Constraints on the magnitude and timing of post-LGM thinning at Siple Dome from thermomechanical flow modeling

S.F. Price, H. Conway, E.D. Waddington
Dept. of Earth and Space Sciences
University of Washington
Seattle, WA 98195

R.A. Bindschadler
Code 970,Laboratory for Hydrospheric Processes
NASA Goddard Space Flight Center
Greenbelt, MD 20771

The measured depth-age and layer-thickness patterns in the Siple Dome ice core constrain combinations of ice thickness and accumulation histories, but do not (by themselves) permit a unique determination of these histories individually. Waddington and others (see abstract, this conference) demonstrate the tradeoff between various ice thickness and accumulation histories using a 1-D, transient, kinematic flow model. They find that a "reasonable" accumulation history at Siple Dome for the past ~25 ka requires thinning of <500 m taking place from ~16-2 ka bp, with a transient divide moving through the core site at ~4 ka bp.

Here, we take a different approach; we assume known accumulation-rate and surface-temperature histories (from M. Spencer and R. Alley, J. White and A. Schilla, respectively) and a divide migration history after 2 ka bp that is consistent with previous work (Nereson and others, 1998). These are used to drive a transient, thermomechanical-flow model (see Price and others, poster abstract, this conference) that explicitly accounts for transient thermal effects and the advection of internal layers through transient velocity fields. To fit the measured depth-age scale, we vary (i) the magnitude and timing of thickness changes and (ii) the timing of divide-flow initiation.

We find that a range of models fit the measured depth-age scale equally well, with more recent initiation of divide-flow requiring more thinning and vice versa. A further constraint is provided by comparing the measured and modeled layer shapes in the divide region; the more recent the initiation of divide flow, the smaller the "Raymond bump" amplitude and the depth of its maximum (e.g. Conway and others, 1999). The model that  best fits both constraints is compatible with that inferred by Waddington and others; 400-500 m of thinning taking place from 7-2 ka bp, initiation of divide-flow between 4 and 3 ka bp, followed by divide migration after 2 ka bp.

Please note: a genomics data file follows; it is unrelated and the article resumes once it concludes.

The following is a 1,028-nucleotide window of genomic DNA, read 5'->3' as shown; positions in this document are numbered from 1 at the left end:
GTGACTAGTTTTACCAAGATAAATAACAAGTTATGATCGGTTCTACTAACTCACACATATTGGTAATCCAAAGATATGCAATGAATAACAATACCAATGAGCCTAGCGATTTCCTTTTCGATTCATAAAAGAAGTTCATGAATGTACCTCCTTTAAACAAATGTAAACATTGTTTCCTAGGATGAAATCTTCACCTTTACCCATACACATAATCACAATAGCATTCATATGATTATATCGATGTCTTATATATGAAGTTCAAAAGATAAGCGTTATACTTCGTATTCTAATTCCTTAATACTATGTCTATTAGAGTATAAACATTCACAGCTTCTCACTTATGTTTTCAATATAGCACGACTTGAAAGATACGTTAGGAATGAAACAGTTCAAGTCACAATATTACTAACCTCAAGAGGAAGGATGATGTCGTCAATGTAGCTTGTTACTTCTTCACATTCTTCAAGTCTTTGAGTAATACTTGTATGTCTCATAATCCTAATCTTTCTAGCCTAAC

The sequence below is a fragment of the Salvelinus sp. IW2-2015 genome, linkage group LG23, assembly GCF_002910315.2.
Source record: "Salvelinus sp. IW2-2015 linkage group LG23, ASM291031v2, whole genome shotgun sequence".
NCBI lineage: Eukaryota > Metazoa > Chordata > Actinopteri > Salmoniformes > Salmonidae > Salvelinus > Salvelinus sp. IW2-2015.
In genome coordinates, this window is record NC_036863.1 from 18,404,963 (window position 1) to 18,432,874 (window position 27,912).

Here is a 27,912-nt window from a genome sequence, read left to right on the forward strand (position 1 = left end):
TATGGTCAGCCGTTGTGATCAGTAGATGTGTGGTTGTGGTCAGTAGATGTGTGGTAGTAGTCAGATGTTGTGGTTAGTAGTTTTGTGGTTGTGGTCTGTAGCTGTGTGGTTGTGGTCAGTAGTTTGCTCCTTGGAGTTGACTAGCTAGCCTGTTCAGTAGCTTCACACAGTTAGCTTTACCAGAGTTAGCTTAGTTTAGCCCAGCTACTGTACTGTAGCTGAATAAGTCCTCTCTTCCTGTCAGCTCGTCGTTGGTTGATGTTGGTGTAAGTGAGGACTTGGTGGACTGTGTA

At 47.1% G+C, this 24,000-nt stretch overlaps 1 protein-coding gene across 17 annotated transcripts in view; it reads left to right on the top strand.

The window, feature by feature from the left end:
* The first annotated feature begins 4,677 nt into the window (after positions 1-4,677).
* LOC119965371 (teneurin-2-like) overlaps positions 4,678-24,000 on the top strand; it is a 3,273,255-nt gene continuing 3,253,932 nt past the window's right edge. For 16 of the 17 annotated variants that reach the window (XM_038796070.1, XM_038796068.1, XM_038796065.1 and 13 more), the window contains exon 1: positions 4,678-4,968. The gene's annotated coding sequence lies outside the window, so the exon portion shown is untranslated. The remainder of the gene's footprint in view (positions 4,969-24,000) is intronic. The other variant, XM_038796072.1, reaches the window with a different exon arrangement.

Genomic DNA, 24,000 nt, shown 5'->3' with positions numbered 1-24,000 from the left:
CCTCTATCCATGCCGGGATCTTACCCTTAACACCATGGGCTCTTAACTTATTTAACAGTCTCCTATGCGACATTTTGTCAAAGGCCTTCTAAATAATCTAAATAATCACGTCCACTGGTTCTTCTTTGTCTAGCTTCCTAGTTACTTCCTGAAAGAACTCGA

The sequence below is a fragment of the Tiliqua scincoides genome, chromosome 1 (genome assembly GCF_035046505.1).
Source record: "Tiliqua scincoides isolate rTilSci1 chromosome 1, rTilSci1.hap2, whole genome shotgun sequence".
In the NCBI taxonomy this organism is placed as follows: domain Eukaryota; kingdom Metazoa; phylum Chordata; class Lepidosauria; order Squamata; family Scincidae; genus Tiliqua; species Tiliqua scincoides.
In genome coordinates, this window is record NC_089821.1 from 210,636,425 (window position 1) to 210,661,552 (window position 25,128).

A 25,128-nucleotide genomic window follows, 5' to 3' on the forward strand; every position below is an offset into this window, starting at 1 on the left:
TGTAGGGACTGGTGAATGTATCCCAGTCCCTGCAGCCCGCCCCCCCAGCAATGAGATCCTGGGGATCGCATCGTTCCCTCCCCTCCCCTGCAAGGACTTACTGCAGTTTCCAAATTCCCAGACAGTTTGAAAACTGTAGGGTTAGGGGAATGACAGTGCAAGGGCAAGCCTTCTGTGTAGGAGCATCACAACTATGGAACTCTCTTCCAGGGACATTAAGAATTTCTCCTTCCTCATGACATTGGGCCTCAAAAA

The best fitting models require thinning at a rate of ~0.10 m/a for ~5 ka. This large rate of thinning appears to be coincident with significant grounding line retreat that took place after 7 ka bp (Anderson and Shipp, 2002). We discuss the potential implications of these observations with respect to the deglaciation history of the WAIS and, in particular, with
respect to the possibility for enhanced ice flow past Siple Dome during the Holocene (e.g. through the initiation of streaming flow or more vigorous streaming flow).


Anderson, J.B. and S.S. Shipp. 2001. Evolution of the West Antarctic Ice Sheet. In Alley R.B. and R.A. Bindschadler, eds., The West Antarctic Ice Sheet: Behavior and Environment, Ant. Res. Series.,77, 45-57.

Conway, H., B.L. Hall, G.H. Denton, A.M. Gades and E.D. Waddington. 1999. Past and Future Grounding-Line Retreat of the West Antarctic Ice Sheet. Science, 286 (5438), 280-283.

Nereson, N.A., C.F. Raymond, E.D. Waddington and R.W. Jacobel. 1998. Recent migration of Siple Dome ice divide, West Antarctica. J. Glaciol., 44(148), 643-652.

Taylor, K., R.B. Alley, D.A. Meese, M.K. Spencer, E.J. Brook, N.W. Dunbar, R. Finkle, A.J. Gow, A.V. Kurbatov, G.W. Lamorey, P.A. Mayewski, E.J. Meyerson, K. Nishiizumi, and G.A. Zielinski. Dating the Siple Dome, Antarctica ice core by manual and computer interpretation of annual layering. Accepted to J. Glaciol.